We observed that many patients presented patchy diffuse eczema (mainly on skin folds) that mimic atopic dermatitis and are referred to our clinic because of poor response to treatment.

Finally, sensitization has been reported after massive burns with high concentrations of these components. Monsálvez et al.21 published the case of a worker who experienced a burn with MCI/MI and developed widespread eczematous lesions in under 120hours. The results of patch tests were positive for MCI/MI.21

Diagnosis

Correct diagnosis requires compatible clinical manifestations and history, as well as positive patch test results with present relevance. The history should include the cosmetic products used, type of work, aggravating factors (eg, occupation), and changes affecting lifestyle (eg, birth of a child or recent housepainting). We should be on the alert for possible allergy to MCI/MI in at-risk occupations such as housepainter, recently painted houses, and in cases where the patient suspects a potentially allergenic cosmetic or household product (rinse-off and leave-on). The hands are very often involved, especially in occupational disease. If eczema affects the perianal region, we should suspect wet wipes. Airborne eczema in patients whose house has recently been painted is highly suspicious. Patch testing will enable us to confirm the diagnosis of allergy to MCI/MI. The ideal allergen concentration is that which enables us to detect the greatest number of cases of allergic contact dermatitis to a compound without causing irritant reactions or active sensitization.

MCI/MI is included in the standard series of the Spanish Contact Dermatitis and Skin Allergy Research Group (GEIDAC) and in the European series at 100ppm, although in some, such as the English or Swedish series, it is tested at 200ppm.7 In the TRUE test panel, the concentration is equivalent to 150ppm.

The optimal concentration is open to debate. A growing number of authors feel that MCI/MI should be tested at 200ppm, since this would reveal 46-50% more cases of allergic contact dermatitis to MCI/MI without causing irritant reactions.6,7 During the period 2006-2008 in our department, the Chemotechnique series, which includes MCI/MI at 200ppm, enabled us to detect 24% of MCI/MI-allergic patients to MCI/MI who would have gone undiagnosed with the standard series.6 Even more cases can be detected at 300ppm, although the risk of primary sensitization is high.

MI at 2000ppm in water was recently included in the European standard series with the aim of detecting all allergies to MI, carrying out follow-up in different areas, and ensuring the availability of information to plan future legislative measures. The European Society of Contact Dermatitis and the European Environmental and Contact Dermatitis Research Group recommend using MI in water at 2000ppm (15-μL volume) for a Finn Chamber measuring 8mm in diameter (final dose of 60μg/cm2). The choice of 2000ppm was based on previous studies in which no active sensitizations were detected with this concentration and on experience gained by studying approximately 8500 patients.5,22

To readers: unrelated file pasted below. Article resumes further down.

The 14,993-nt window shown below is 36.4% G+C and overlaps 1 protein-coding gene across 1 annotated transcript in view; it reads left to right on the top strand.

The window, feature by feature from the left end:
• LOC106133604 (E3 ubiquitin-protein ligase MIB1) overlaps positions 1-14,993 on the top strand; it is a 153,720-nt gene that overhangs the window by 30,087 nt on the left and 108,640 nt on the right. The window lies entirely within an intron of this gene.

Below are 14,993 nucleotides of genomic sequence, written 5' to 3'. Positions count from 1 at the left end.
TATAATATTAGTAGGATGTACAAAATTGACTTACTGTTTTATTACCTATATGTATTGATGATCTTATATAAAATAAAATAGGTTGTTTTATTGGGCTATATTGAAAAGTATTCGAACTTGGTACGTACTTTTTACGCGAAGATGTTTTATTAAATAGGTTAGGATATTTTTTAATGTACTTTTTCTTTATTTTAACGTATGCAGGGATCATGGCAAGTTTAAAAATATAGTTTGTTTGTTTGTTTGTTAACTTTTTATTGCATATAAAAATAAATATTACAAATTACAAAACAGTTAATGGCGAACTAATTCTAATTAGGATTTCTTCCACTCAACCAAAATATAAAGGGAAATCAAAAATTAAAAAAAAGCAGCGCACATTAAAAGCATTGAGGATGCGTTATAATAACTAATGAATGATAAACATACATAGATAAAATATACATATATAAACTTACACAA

Since October 2011, we have been testing concentrations of MCI/MI at 100ppm and 200ppm and MI at 2000ppm. Our findings are as follows:

  • a)

    Positive result to MCI/MI at 100 and 200ppm and negative result with MI: allergy to MCI detected with the allergen from the standard series.

  • b)

    Positive result to MCI/MI at 100 and 200ppm and positive result with MI: allergy to MI detected with the allergen from the standard series.

  • c)

    Positive results to MCI/MI at 200ppm and negative result for MCI/MI 100ppm and MI: false negative for the standard series that would be detected by increasing the concentration of MCI/MI in the standard series to 200ppm.

  • d)

    Positive results to MCI/MI at 200ppm and MI and negative result for MCI/MI at 100ppm: allergy to MI that would have gone undetected with the standard series.

  • e)

    We detected no cases that were positive for MI and negative for MCI/MI at 200ppm. All cases of allergy to MI were detected with MCI/MI at 200ppm, which corresponds to an MI concentration of 50ppm. However, we only observed positive results to 100ppm in 68.2% of these cases.

In summary, a 200-ppm MCI/MI patch not only makes it possible to detect more cases of allergy to MCI/MI, but it would also enable cases of allergy to MI to be detected. In our study, a quarter of MCI/MI-allergic patients would have gone undetected if the patch from the standard series had been used. However, we cannot be sure whether the patient is allergic to MCI, MI, or both. If both allergens are involved, it is very difficult to determine which is the primary allergen that triggered the cross-reaction. Given the greater allergenic potential and more widespread use of MCI, many authors consider MCI the most likely primary allergen. They even attribute the increased number of cases of allergy to these preservatives to increased exposure to MI in patients who were previously sensitized to MCI/MI. Furthermore, the frequency of concomitant reactions to MI in MCI/MI-allergic patients is on the rise, increasing from 37% during 2006-2009 to 76% during 2010-2012 in Denmark.4 This finding, together with the fact that the allergenic potential of MI is greater than initially thought,10 points to a more prevalent role for MI as a primary allergen. If MCI and MI are not assessed separately, it could prove extremely complicated to identify the allergen with any degree of accuracy.1,9 Nevertheless, knowing which of the two a patient is allergic to has no practical application, since cross-reactivity between them means that the patient is recommended to avoid both, despite being allergic to only 1.